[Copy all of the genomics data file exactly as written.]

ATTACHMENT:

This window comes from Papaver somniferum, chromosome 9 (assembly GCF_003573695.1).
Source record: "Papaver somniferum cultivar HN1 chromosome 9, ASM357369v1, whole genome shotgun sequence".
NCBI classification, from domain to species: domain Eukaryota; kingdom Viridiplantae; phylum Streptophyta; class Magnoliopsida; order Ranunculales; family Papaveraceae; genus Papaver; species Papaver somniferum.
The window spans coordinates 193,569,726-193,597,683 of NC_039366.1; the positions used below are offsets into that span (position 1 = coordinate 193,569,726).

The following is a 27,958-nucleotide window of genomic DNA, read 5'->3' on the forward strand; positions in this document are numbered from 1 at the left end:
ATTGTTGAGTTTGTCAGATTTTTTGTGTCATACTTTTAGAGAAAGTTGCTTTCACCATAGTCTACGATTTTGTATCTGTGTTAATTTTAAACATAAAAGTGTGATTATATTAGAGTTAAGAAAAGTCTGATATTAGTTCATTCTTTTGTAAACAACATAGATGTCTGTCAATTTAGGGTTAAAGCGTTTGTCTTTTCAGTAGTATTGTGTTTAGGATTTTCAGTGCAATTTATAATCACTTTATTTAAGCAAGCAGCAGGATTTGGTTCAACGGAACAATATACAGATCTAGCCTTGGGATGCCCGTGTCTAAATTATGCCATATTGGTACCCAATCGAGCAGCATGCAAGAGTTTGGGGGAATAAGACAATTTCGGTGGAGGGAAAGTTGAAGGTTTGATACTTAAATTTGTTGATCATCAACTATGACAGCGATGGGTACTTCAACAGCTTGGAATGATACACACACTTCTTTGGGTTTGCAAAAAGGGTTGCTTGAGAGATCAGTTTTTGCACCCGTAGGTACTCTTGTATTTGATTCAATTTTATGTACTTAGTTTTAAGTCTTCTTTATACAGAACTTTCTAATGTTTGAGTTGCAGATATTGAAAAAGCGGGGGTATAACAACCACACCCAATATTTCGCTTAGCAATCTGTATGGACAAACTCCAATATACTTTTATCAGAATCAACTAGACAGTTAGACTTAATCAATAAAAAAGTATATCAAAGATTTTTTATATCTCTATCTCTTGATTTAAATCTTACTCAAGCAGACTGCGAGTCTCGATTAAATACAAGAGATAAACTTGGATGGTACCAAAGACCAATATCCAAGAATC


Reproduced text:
This window comes from Papaver somniferum, chromosome 9 (assembly GCF_003573695.1).
Source record: "Papaver somniferum cultivar HN1 chromosome 9, ASM357369v1, whole genome shotgun sequence".
NCBI classification, from domain to species: domain Eukaryota; kingdom Viridiplantae; phylum Streptophyta; class Magnoliopsida; order Ranunculales; family Papaveraceae; genus Papaver; species Papaver somniferum.
The window spans coordinates 193,569,726-193,597,683 of NC_039366.1; the positions used below are offsets into that span (position 1 = coordinate 193,569,726).

The following is a 27,958-nucleotide window of genomic DNA, read 5'->3' on the forward strand; positions in this document are numbered from 1 at the left end:
ATTGTTGAGTTTGTCAGATTTTTTGTGTCATACTTTTAGAGAAAGTTGCTTTCACCATAGTCTACGATTTTGTATCTGTGTTAATTTTAAACATAAAAGTGTGATTATATTAGAGTTAAGAAAAGTCTGATATTAGTTCATTCTTTTGTAAACAACATAGATGTCTGTCAATTTAGGGTTAAAGCGTTTGTCTTTTCAGTAGTATTGTGTTTAGGATTTTCAGTGCAATTTATAATCACTTTATTTAAGCAAGCAGCAGGATTTGGTTCAACGGAACAATATACAGATCTAGCCTTGGGATGCCCGTGTCTAAATTATGCCATATTGGTACCCAATCGAGCAGCATGCAAGAGTTTGGGGGAATAAGACAATTTCGGTGGAGGGAAAGTTGAAGGTTTGATACTTAAATTTGTTGATCATCAACTATGACAGCGATGGGTACTTCAACAGCTTGGAATGATACACACACTTCTTTGGGTTTGCAAAAAGGGTTGCTTGAGAGATCAGTTTTTGCACCCGTAGGTACTCTTGTATTTGATTCAATTTTATGTACTTAGTTTTAAGTCTTCTTTATACAGAACTTTCTAATGTTTGAGTTGCAGATATTGAAAAAGCGGGGGTATAACAACCACACCCAATATTTCGCTTAGCAATCTGTATGGACAAACTCCAATATACTTTTATCAGAATCAACTAGACAGTTAGACTTAATCAATAAAAAAGTATATCAAAGATTTTTTATATCTCTATCTCTTGATTTAAATCTTACTCAAGCAGACTGCGAGTCTCGATTAAATACAAGAGATAAACTTGGATGGTACCAAAGACCAATATCCAAGAATC